I wanted to see how long it would take to repro what I did in 2013 with DeepChem. Turns out when you do something for a job you get much better at it.
Games highlighted in green were predicted to be within 2 points.
About the Model
The final Network had a structure of
76 features per game -> 64 relu (0.35 dropout)-> 32 relu (0.35 dropout)-> 1 linear
These are the features used
To play a “game” we append the two teams feature vectors and the network learns the final score with positive values if the first team won. We “play” the game in both orientations and average the results.
We classify based on the sign of the result 74% of games correctly given a random holdout.
For core prediction we get a pearson r^2 of 0.5 from a random split holdout set, bootstrapped and averaged over 5 trials. You can see the misclassifications highlighted in red.
We see very good enrichment and trend, but the vertical gap is still large.
After throwing the model through LIME for model interpretability the most important features were Adjusted Offensive Efficiency, Strength of Schedule Offense, and Strength of Schedule Defense.
Viewing as Win Probabilities
We can create a mapping between point spreads and win probabilities. Round predictions to half points and then use the probability of winning as the probability that we predicted correctly over our holdout cross validation sets.
I used this same technique recently for determining probabilities that molecules had satisfactory efflux properties in a drug discovery project.
You can see how we get fewer and fewer games the more of a blowout the game is.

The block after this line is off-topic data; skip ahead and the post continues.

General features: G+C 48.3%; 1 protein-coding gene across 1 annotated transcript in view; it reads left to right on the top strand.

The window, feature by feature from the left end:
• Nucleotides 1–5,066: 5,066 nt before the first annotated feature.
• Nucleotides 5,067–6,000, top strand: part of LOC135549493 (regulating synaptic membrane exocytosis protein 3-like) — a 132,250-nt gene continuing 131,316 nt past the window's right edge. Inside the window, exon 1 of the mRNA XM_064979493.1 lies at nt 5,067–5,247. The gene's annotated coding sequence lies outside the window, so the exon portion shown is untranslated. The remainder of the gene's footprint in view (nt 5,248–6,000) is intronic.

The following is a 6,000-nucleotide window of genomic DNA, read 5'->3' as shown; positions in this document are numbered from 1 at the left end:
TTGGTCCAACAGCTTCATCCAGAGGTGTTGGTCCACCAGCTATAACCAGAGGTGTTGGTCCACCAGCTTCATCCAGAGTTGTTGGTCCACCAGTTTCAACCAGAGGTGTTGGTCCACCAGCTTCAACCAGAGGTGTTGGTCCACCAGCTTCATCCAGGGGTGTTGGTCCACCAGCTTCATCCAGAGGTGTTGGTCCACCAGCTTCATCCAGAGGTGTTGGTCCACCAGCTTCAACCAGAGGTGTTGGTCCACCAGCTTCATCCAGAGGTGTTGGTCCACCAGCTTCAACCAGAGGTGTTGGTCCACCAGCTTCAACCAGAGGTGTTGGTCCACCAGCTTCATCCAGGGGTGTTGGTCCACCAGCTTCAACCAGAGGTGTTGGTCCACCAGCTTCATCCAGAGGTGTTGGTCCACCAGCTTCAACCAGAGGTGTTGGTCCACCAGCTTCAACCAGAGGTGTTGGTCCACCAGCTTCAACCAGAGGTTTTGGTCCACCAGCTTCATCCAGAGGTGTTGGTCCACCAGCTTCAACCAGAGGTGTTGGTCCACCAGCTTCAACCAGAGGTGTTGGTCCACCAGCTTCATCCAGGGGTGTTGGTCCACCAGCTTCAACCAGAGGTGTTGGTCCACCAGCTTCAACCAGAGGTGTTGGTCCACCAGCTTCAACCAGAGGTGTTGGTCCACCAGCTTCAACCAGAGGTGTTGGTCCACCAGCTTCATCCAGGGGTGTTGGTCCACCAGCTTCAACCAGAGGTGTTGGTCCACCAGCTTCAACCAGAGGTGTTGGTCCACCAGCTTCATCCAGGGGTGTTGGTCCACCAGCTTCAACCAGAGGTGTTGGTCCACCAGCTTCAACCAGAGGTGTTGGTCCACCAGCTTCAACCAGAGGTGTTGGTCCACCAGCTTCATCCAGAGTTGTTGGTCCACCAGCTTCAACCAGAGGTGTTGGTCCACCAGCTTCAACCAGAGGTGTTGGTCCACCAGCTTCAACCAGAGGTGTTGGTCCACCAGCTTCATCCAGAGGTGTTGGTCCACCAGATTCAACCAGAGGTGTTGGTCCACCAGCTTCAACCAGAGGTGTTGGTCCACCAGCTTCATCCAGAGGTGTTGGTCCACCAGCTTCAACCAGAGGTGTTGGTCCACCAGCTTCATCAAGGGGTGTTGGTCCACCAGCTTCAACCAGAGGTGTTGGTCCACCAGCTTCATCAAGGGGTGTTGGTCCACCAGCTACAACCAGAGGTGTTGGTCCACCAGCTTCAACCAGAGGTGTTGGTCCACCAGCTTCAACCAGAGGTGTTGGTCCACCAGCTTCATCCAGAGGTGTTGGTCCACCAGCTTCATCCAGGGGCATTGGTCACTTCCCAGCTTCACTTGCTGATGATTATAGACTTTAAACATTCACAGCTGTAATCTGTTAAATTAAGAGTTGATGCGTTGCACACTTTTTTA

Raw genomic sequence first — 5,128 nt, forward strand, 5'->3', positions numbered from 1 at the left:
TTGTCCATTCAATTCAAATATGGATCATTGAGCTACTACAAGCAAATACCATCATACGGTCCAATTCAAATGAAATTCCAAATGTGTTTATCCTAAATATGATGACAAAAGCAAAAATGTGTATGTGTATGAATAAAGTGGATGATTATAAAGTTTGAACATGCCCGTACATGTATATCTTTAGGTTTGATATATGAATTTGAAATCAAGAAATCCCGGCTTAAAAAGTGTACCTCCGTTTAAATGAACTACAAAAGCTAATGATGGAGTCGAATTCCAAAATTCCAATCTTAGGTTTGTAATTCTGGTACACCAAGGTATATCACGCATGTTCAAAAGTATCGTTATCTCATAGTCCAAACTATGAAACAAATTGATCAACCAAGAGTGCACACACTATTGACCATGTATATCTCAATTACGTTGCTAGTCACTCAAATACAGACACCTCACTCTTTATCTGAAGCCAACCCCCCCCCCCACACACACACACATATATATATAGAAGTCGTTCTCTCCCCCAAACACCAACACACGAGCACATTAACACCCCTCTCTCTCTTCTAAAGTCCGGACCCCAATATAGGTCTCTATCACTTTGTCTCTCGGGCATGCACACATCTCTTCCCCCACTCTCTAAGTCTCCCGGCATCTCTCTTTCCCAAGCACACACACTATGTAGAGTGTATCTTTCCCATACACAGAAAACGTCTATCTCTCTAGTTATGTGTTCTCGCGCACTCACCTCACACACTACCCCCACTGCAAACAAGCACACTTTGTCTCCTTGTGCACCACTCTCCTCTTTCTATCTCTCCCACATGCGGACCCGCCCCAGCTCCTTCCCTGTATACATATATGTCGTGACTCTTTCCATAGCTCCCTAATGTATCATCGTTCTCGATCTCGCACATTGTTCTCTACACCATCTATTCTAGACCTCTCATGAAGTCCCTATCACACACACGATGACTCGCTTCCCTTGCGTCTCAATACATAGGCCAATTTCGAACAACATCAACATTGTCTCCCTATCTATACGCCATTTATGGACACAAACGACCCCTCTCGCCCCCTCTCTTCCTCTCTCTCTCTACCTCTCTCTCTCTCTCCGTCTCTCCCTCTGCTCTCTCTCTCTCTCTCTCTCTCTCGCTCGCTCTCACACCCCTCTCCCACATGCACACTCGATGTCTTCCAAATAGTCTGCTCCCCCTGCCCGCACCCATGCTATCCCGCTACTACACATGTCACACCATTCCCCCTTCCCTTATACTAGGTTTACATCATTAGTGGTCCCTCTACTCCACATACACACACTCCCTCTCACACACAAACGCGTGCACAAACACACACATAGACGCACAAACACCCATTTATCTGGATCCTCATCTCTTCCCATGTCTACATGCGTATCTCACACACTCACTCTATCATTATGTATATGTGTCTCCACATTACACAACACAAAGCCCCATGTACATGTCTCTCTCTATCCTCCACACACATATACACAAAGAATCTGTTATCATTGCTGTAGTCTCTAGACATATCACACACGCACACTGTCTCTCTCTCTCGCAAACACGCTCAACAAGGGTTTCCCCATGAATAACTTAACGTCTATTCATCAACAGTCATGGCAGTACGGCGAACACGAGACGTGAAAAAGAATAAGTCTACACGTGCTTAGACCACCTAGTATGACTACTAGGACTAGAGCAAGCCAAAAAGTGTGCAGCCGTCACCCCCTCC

Plotting win percentage vs game diff gives the approximate shape we would expect. However it is a bit more bumpy than I would like.
To fix this I convolved over a length 3 uniform distribution filter.
|Team||R 32||Sweet 16||Elite 8||Final 4||Championship||Champion|
Power Rankings or Matchups
Is the model learning power rankings or is it learning matchups?
This is the probability that any team beats any other team in the bracket. It is ordered by my models own internal power ranking. You can see that it generally follows power its own internal power ranking but with slight variation.
The one outlier is my model somehow thinking that North Carolina Central will stomp on Villanova. It could be due to a bug or just that the game is so far out of the realm of games that have ever happened that my model has no basis.
Round of 64
Round of 32
Round of 16
Round of 8
Round of 2
Round of 1
Despite being based on Kenpom data my network is not nearly as high on Gonzaga as Kenpom.
The feature vector we have is lacking in a number of ways.
Now that it is done I wish I modelled as a classification task. Doing this would allow me to use game win weighting as a hyper-parameter. From the results of that I could infer whether 1 point wins were actually valuable and repeatable or luck. Also I could do all the cool bayes stuff that 538 does for it’s infographic.
We can add home field advantage in this scheme fairly easily. I also didn’t encode defensive fingerprint data from kenpom as a one-hot encoded value.
These team fingerprints are also a snapshot in time, they don’t cover things like players going on and coming back from injury.